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Wednesday, 03 March 2021 20:56

Lent and the Gift of Prayer

2021.09.Lent.Prayer.Main Blog Image


In his Lenten Message for 2021, Pope Francis reminds us that Lent is a time for believing, for welcoming God into our lives and allowing him to “make his dwelling” among us (cf. Jn 14:23). We are invited and challenged to grow closer to God and to allow him to draw nearer to us. He also reminds us that "Fasting, prayer and almsgiving, as preached by Jesus (cf. Mt 6:1-18), enable and express our conversion. The path of poverty and self-denial (fasting), concern and loving care for the poor (almsgiving), and childlike dialogue with the Father (prayer) make it possible for us to live lives of sincere faith, living hope and effective charity". In this three-part series, we will consider the place of prayer, fasting and almsgiving in our Lenten journey to Easter and beyond. 

Today, in part one, the focus is on prayer. Immediately I am reminded of a story. While caring for my young nieces in the holidays, I was praying with them as they were going to bed. At the end, I said AR -MEN, only to have my nine-year-old niece correct me and say, ‘it’s not AR-MEN, it’s AY-MEN’, and for my six-year-old niece to say, ‘yeah, and anyway aren’t AR-MENS a type of food’ – (I think she meant almonds!) Well while it might not matter how we end our prayer (as in if we say AR-MEN or AY-MEN), I think it matters a little more how we begin.

There are many ways to pray, but at the heart of them all is a desire to connect with Jesus (or at least a desire to have the desire!). Yet all too often, I head into our chapel or into a time of prayer with my mind elsewhere. I can be consumed with thoughts about my day that has been, or my days to come. Sometimes this running commentary is superficial and more a distraction than anything else as I find myself pondering what I will cook for dinner or the five things I need to remember to tell the other sisters. Yet at other times, this running commentary feeds directly into my prayer, and is indeed the place that the Lord calls me to be.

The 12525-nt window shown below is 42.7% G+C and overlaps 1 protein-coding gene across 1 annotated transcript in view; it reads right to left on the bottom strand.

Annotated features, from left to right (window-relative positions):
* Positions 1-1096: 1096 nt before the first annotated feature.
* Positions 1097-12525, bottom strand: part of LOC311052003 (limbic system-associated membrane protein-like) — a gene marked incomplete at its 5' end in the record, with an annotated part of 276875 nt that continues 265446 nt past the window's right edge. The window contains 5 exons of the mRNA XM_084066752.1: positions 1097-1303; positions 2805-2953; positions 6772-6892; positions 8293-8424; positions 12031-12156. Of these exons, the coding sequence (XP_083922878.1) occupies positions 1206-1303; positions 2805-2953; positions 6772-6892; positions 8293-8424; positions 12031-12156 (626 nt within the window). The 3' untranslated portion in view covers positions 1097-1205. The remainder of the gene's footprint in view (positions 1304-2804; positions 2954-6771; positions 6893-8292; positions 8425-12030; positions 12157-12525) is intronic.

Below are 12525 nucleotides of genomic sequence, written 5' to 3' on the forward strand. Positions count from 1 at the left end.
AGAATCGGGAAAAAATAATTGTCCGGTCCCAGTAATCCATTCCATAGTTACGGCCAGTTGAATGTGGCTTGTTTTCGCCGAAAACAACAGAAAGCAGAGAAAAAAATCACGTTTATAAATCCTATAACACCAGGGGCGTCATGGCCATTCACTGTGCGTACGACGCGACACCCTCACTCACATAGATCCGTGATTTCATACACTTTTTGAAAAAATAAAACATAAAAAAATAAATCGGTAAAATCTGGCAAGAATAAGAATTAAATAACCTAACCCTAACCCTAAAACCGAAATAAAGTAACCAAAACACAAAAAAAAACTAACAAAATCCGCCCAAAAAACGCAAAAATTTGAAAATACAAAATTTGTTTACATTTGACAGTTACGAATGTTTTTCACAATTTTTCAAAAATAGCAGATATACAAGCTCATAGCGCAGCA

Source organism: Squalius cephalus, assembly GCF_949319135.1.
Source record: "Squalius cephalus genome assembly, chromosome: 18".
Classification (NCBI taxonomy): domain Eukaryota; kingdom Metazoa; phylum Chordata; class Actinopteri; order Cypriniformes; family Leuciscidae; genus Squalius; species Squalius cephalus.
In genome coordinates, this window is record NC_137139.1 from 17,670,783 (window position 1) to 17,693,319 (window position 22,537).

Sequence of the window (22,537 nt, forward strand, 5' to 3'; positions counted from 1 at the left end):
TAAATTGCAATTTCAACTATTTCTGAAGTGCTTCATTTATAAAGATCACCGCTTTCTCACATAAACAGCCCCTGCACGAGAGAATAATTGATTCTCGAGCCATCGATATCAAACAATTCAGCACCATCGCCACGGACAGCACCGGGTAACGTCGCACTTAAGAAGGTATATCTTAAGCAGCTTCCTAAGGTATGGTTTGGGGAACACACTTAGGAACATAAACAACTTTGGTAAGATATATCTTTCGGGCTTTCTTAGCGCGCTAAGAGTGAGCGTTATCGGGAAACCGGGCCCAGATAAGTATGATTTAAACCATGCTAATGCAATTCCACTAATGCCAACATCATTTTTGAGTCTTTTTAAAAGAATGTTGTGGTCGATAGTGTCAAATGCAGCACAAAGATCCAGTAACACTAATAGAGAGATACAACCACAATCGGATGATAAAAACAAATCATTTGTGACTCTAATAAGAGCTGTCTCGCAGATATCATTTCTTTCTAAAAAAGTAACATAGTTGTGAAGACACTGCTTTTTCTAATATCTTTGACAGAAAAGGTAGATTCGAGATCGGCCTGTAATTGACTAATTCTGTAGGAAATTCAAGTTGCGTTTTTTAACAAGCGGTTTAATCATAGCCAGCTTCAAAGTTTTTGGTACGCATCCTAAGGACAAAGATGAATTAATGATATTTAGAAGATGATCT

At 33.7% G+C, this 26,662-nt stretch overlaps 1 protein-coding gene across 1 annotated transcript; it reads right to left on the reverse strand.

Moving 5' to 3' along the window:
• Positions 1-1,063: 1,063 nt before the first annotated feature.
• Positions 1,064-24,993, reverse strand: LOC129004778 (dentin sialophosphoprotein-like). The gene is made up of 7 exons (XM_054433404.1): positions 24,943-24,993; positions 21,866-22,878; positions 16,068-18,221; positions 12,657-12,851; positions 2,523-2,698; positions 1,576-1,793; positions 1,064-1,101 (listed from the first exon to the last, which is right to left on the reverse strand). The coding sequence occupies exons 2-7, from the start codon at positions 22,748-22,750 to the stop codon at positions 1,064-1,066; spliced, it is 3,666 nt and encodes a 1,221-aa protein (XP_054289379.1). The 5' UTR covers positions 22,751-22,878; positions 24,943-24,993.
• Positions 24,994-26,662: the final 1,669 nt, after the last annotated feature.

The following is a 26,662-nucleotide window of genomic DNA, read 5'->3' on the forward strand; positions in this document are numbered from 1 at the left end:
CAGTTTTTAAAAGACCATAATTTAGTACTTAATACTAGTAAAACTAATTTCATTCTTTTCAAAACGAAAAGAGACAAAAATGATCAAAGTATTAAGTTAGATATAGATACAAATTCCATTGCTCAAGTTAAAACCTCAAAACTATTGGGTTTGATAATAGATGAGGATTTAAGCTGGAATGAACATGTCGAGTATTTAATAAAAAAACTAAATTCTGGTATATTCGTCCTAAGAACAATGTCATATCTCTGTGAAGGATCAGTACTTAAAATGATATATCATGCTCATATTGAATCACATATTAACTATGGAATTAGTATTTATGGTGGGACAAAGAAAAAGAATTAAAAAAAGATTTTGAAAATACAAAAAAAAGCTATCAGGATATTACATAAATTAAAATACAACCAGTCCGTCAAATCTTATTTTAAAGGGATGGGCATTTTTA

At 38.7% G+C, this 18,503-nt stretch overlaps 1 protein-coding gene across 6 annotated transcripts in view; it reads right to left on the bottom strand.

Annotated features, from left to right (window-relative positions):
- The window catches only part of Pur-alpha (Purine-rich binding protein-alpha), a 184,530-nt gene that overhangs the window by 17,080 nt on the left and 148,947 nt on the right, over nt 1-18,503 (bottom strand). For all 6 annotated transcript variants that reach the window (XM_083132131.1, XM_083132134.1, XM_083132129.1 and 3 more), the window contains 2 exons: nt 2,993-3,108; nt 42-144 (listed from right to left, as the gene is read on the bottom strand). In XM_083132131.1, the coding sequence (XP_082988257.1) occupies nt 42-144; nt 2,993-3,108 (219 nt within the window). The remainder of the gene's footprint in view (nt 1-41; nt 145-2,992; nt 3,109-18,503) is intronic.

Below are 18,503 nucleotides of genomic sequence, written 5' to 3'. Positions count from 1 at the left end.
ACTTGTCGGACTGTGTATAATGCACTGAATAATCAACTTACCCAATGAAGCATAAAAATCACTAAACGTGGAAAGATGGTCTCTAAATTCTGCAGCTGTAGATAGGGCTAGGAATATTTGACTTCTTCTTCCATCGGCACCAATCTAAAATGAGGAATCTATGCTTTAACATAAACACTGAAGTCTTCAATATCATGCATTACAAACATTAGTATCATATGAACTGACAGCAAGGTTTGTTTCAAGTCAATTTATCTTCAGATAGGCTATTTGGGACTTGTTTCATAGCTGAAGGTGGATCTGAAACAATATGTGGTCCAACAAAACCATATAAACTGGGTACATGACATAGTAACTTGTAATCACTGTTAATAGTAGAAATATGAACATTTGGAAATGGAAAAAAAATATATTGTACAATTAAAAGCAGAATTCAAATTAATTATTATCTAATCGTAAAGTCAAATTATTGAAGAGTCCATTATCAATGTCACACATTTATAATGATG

For me, I think the key way of discerning the difference is to consciously ask the Holy Spirit to lead and guide me through my time of prayer so that I might stay with the things that will draw me closer to God, and let go of those that are distractions. I think there are a number of ways we can do this – consciously ask the Holy Spirit to guide our time of prayer, that is – so here are a few suggestions.

  • Just ask – use your own words and phrases to ask the Holy Spirit to enable you to settle into your time of prayer and be open to God.
  • Pray in tongues.
  • Pray the Our Father, slowly and prayerfully.
  • Listen to a song that connects you deeply and settles you into the presence of God.
  • Focus on your breathing, perhaps also saying a prayer word as you breathe in and out.
  • Focus on an image that helps to still your mind.

So if you are in need of ideas to get your prayer started and to settle into the presence of God, why not give one of these a go. And when you are done, why not make the Sign of the Cross and finish with a big AR-MEN or AY-MEN.

Mel Edwards